Breakthrough silk compound could lead to longer-lasting antibiotics and vaccines

One of the major hurdles of getting a number of drugs into the developing world is that they need to be kept chilled to remain effective. A breakthrough technique using silk proteins has found a way around the need to keep cold, and could mean drugs that stay usable at high temperature for months — if not years — at a time.

The researchers from Tufts University used silk fibroin film, a protein polymer refined from domesticated silkworms. Processed in a liquid form and when mixed with the antibiotics and vaccines, it formed protective little nanoscale pockets for the drugs, safe from the ravages of both heat and light. The team was able to preserve the MMR vaccine, penicillin, and tetracycline at 113°F/45°c for up to six months, and still have them be effective, and some drugs were even successfully stored at up to 130°F/60°C.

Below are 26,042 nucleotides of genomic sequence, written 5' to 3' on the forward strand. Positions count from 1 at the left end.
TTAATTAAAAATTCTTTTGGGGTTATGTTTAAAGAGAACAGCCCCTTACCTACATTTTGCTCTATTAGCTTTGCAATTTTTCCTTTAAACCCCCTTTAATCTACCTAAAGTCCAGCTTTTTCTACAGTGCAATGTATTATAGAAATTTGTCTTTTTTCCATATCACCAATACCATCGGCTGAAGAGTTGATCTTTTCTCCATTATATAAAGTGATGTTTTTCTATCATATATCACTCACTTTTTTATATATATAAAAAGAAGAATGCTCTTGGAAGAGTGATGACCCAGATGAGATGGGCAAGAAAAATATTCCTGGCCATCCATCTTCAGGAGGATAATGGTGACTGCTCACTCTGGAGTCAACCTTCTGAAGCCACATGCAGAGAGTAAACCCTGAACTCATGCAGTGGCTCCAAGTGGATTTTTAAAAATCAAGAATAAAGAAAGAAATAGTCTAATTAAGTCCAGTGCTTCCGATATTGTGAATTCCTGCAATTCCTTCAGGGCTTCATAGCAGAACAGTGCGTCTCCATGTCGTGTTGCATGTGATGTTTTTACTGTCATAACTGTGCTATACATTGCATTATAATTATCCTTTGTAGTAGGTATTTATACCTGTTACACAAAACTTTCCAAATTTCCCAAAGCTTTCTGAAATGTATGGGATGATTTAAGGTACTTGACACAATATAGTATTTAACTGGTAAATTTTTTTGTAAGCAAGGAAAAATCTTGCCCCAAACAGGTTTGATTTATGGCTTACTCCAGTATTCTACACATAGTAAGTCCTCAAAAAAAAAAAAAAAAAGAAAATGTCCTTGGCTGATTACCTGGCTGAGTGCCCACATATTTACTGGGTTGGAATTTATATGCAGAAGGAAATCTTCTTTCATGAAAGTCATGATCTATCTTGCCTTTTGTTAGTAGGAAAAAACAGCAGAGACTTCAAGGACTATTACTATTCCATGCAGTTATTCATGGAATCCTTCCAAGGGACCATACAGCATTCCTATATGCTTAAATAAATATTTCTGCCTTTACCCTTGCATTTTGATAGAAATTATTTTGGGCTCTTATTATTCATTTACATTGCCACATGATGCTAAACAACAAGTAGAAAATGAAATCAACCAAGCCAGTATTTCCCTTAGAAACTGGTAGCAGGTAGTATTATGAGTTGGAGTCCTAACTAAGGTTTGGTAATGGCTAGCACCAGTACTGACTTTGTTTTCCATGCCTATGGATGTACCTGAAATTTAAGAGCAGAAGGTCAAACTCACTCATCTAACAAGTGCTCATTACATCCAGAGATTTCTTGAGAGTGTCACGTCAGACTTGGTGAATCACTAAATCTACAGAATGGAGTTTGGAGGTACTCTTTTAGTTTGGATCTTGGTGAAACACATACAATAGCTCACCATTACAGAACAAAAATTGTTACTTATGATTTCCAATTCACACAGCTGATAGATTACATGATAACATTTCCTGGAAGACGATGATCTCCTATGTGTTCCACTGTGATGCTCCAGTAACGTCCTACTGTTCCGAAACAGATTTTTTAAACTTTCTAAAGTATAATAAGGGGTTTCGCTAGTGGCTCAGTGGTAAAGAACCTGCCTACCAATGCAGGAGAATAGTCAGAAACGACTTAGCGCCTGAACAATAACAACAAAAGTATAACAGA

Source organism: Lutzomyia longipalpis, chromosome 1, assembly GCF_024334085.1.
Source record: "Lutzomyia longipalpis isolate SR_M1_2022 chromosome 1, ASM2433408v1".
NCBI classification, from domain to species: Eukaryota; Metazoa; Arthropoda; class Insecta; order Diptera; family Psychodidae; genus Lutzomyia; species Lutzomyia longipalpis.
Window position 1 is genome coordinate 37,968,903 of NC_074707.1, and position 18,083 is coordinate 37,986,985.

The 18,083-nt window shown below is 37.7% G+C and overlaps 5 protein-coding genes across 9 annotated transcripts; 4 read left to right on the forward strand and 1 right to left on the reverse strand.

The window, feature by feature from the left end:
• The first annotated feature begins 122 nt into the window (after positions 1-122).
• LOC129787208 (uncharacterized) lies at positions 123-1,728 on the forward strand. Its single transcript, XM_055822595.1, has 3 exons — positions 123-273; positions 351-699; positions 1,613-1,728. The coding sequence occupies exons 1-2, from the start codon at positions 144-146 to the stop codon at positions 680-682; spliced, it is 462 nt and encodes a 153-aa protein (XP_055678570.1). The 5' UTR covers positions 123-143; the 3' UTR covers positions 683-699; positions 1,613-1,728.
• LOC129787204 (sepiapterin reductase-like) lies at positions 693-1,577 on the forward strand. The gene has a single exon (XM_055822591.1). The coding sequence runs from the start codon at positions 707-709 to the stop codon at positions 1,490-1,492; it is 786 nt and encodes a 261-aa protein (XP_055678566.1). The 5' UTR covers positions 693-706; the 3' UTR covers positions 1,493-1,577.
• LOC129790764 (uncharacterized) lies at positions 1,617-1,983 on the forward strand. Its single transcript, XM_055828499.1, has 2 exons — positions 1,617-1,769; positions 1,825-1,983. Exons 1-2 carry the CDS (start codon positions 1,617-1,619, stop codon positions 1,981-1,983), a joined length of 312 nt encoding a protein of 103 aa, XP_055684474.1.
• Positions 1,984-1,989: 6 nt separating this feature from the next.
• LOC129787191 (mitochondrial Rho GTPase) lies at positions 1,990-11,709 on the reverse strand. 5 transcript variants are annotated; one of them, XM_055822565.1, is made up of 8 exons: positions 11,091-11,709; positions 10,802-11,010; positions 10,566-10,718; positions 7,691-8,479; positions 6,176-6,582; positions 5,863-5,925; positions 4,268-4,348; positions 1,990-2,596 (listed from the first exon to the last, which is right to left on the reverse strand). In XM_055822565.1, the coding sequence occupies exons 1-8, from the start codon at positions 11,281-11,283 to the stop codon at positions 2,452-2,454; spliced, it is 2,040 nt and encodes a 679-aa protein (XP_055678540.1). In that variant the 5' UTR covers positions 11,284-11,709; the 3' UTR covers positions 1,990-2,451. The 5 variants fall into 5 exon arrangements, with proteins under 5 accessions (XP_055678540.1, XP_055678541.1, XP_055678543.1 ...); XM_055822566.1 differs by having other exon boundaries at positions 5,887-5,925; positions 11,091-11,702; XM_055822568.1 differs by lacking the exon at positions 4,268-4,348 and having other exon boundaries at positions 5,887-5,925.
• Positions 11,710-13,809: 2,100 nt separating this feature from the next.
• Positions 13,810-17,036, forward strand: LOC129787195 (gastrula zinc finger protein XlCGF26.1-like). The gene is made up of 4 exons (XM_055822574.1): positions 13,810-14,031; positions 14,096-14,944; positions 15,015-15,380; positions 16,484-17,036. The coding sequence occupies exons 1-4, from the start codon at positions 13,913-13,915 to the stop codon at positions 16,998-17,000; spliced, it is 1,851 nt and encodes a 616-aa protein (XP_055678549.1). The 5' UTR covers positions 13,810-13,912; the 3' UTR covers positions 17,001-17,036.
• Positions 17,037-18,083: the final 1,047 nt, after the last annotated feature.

It's estimated that half of global vaccines are lost due to refrigeration requirements, and the so-called "cold chain" accounts for 80% of the costs of vaccination. With this research, three major medications — and potentially many more — could be delivered anywhere in the world without the need for so much as a beer cooler to keep them cold.

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